What’s The Difference Between Drywood And Subterranean Termites?
May 29, 2020
Soon autumn will officially fall upon us. That means pests aplenty are getting ready to move indoors for the winter. Even if you don’t think you have a pest problem, the change of seasons is the perfect time to check your house for signs of marauding invaders. And even if you don’t have pests now, that’s not to say you’re not on their radar. Termites, for example, swarm this time of year looking for mates and opportunities to expand their colonies. So a termite-free summer does not necessarily guarantee the same situation in the fall.
Unfortunately, 4,000 species of termites exist, with 10% of those labeled as full-fledged pests. But the two types that relentlessly wreak havoc on California’s homes are dry wood termites and subterranean termites.
A Termite By Any Other Name is Still a Termite
Drywood termites like to get out and about more, and therefore live in your attic or walls. They’re a little heartier since they can survive on small amounts of the moisture trapped in treated wood(such as the supporting beams that hold up your house). And they’re not afraid to migrate miles away if needed.
Subterranean termites, on the other hand, prefer direct moisture, usually from the ground or water leaks (like those you might find in your basement, crawl space, or garage). The subterranean breed is a little sneakier, in that theses termites create entire colonies underground like ants. You might already have colonies on your property right now without even knowing it. Unlike dry wood termites, subterranean termites typically don’t travel more than 130 feet from their colonies. So if they’ve set up shop half an acre away from your home, you might not know they’re around.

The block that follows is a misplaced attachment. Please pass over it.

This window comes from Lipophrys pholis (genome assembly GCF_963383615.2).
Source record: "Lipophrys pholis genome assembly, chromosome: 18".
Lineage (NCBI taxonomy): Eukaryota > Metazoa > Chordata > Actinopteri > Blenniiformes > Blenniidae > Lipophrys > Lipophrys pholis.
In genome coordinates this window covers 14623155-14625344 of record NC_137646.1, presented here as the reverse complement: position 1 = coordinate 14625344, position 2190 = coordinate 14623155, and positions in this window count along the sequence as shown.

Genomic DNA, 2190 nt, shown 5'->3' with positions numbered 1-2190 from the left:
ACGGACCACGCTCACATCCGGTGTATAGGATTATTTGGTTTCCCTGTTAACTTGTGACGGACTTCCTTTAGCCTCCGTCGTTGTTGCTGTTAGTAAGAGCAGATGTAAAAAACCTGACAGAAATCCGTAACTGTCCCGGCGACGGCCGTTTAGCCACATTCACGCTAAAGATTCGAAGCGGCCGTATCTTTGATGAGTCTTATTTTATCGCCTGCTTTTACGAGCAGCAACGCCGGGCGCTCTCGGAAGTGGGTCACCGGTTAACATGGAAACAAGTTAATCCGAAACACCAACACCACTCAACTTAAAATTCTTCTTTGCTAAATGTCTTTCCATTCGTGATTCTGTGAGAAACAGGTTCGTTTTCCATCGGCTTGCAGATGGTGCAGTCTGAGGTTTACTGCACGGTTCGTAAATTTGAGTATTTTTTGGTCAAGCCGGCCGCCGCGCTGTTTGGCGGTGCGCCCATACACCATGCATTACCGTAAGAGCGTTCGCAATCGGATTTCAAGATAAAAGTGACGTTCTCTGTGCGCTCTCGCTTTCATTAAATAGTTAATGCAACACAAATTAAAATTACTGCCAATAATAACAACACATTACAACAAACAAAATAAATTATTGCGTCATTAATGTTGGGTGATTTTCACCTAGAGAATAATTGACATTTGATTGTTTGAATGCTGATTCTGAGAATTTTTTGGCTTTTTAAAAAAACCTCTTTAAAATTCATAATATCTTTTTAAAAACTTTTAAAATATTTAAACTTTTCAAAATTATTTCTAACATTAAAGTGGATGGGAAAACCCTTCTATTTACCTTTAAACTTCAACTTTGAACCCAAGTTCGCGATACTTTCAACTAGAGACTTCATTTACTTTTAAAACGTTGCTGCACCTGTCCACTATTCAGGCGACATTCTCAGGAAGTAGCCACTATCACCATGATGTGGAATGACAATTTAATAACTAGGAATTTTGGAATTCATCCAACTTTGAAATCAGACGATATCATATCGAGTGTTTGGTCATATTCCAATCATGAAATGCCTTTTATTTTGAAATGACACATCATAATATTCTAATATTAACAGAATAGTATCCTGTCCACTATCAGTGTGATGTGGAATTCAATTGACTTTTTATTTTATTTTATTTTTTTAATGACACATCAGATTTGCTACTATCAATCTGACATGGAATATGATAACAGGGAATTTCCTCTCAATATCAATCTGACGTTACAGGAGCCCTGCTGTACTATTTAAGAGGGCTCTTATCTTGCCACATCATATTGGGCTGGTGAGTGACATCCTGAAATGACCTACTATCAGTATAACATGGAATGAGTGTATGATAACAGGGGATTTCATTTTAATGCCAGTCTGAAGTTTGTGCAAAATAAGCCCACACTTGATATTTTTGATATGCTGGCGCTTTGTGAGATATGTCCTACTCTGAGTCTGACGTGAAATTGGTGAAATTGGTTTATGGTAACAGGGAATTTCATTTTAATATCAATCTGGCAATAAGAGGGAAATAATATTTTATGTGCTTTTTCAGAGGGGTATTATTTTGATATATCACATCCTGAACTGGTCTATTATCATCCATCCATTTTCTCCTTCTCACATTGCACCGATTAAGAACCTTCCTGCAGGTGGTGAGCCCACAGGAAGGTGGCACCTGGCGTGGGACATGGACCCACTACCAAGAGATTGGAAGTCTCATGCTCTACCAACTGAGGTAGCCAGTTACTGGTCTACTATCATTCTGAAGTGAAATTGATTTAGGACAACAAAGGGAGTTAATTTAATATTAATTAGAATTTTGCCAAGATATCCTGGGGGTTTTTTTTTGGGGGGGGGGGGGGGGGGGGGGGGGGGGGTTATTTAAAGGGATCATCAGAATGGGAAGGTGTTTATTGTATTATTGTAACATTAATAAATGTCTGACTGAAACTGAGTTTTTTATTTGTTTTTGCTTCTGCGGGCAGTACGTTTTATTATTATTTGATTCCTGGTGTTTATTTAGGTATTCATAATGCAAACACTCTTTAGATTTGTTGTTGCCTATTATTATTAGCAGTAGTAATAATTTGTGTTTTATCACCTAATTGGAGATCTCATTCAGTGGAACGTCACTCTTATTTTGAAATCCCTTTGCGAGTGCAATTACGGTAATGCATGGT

But that’s not a risk you want to take. Subterranean termites cause 95% of termite-related home damage. Colonies can have over one million termites, with queens laying up to 2,000 eggs a day. That’s a lot of hungry mouths to feed!
So How Do You Know if You Have Termites?
Sometimes you can see termites directly, especially in places like your attic or garage. Or you may notice the results of their presence when you spot things such as sawdust-like shavings, damaged wood, or tiny wings lying around (which they naturally shed). Typically, these are indicators of dry wood termites.
But if you’re battling subterranean termites they’re a little harder to detect. The most telltale sign is if you find small tube-shaped, mud tunnels. The little buggers build these protected passageways so they can get around above ground without actually being outside.
In either case, it’s best to have your home professionally inspected for termites at least once a year (and fall is a great time to do it). The trained technicians at Admiral Pest Control are happy to apply their 65 years of experience to ensure your home is termite-free all winter. Because nothing ruins the holidays more than unwanted guests, especially if they’re the kind that literally eats you out of house and home.